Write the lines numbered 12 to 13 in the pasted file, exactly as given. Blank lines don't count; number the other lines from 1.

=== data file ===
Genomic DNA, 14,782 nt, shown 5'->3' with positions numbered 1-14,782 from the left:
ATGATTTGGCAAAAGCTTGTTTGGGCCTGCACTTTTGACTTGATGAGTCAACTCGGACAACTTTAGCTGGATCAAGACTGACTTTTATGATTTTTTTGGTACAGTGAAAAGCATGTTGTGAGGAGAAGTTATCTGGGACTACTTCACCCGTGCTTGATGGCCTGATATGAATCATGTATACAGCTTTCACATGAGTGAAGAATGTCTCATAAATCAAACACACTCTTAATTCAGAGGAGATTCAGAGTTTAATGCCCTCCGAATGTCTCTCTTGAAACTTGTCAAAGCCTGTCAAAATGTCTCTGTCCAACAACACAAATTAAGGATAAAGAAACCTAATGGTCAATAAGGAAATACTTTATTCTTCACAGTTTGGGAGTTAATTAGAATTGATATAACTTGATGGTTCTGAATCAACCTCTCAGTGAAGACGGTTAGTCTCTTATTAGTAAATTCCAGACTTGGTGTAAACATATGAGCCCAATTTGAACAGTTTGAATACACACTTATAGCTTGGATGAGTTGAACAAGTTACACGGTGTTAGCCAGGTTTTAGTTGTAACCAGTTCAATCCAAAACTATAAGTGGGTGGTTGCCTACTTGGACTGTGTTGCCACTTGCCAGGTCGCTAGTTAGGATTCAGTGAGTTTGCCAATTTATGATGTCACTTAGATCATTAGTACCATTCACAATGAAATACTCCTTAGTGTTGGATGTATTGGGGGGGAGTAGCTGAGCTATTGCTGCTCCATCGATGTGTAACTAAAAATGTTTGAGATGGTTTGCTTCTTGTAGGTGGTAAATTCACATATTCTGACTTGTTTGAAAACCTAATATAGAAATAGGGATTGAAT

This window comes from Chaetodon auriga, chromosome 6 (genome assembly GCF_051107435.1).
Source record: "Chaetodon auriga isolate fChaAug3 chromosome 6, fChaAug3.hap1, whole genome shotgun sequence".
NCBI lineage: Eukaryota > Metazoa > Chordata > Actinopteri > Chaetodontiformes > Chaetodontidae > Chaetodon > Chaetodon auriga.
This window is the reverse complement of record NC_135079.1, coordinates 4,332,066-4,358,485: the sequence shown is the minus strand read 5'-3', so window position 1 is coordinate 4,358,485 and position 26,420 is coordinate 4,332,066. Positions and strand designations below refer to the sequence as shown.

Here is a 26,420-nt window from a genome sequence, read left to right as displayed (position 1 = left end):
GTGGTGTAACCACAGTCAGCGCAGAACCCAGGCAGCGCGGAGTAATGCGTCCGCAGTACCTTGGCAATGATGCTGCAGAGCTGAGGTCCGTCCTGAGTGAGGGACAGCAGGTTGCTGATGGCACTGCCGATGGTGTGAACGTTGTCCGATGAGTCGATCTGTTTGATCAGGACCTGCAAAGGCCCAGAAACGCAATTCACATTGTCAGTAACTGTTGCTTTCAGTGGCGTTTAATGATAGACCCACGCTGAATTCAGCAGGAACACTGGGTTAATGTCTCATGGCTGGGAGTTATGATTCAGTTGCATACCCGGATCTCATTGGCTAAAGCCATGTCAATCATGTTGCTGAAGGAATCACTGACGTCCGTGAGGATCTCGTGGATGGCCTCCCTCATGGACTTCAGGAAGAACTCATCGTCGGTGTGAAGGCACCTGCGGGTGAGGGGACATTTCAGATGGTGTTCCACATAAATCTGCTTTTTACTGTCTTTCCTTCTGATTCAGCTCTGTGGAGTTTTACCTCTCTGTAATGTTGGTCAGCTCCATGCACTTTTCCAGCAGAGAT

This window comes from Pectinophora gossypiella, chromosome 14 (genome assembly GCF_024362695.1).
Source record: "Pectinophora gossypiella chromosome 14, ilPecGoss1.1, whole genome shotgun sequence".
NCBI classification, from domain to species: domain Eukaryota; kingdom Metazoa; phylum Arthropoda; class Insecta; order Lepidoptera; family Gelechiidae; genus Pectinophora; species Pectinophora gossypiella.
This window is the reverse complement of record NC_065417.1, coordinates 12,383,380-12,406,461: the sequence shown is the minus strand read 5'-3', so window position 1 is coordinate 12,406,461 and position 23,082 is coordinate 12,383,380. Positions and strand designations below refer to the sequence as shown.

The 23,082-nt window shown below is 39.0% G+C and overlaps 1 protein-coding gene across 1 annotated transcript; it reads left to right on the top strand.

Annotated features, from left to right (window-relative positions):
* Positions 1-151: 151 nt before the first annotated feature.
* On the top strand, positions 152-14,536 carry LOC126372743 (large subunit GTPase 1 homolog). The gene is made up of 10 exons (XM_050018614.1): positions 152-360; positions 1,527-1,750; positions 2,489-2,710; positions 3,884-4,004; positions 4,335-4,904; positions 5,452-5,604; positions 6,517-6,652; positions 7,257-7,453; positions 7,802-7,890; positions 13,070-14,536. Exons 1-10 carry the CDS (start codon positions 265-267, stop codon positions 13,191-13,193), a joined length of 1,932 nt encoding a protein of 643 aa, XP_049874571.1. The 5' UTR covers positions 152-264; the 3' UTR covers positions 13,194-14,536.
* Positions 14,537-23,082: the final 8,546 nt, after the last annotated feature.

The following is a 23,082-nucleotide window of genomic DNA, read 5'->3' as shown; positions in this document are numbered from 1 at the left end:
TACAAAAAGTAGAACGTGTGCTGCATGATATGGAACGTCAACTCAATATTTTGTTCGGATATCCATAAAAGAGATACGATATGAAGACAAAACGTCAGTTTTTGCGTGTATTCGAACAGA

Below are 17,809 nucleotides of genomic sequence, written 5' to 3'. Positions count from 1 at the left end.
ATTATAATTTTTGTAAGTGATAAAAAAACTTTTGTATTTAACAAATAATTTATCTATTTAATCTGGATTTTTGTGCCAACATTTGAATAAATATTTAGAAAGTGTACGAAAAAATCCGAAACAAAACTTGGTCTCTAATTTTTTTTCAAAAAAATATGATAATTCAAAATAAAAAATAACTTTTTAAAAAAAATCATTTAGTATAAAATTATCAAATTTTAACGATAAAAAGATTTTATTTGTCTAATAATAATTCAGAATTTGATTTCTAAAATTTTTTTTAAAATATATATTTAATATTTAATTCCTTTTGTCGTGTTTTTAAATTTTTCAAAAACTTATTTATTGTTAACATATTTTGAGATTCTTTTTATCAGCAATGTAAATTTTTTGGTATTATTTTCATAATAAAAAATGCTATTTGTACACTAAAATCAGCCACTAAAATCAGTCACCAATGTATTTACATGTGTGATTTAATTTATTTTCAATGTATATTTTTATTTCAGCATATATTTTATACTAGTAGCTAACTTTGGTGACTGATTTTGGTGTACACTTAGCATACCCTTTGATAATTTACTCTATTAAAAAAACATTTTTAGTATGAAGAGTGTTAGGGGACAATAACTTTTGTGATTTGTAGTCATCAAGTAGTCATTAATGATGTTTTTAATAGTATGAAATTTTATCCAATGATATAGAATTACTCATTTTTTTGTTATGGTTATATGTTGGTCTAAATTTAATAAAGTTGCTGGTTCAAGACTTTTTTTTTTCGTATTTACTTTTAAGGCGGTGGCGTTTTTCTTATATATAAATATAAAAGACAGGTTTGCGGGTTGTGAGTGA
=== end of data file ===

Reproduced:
This window is the reverse complement of record NC_065417.1, coordinates 12,383,380-12,406,461: the sequence shown is the minus strand read 5'-3', so window position 1 is coordinate 12,406,461 and position 23,082 is coordinate 12,383,380. Positions and strand designations below refer to the sequence as shown.

The 23,082-nt window shown below is 39.0% G+C and overlaps 1 protein-coding gene across 1 annotated transcript; it reads left to right on the top strand.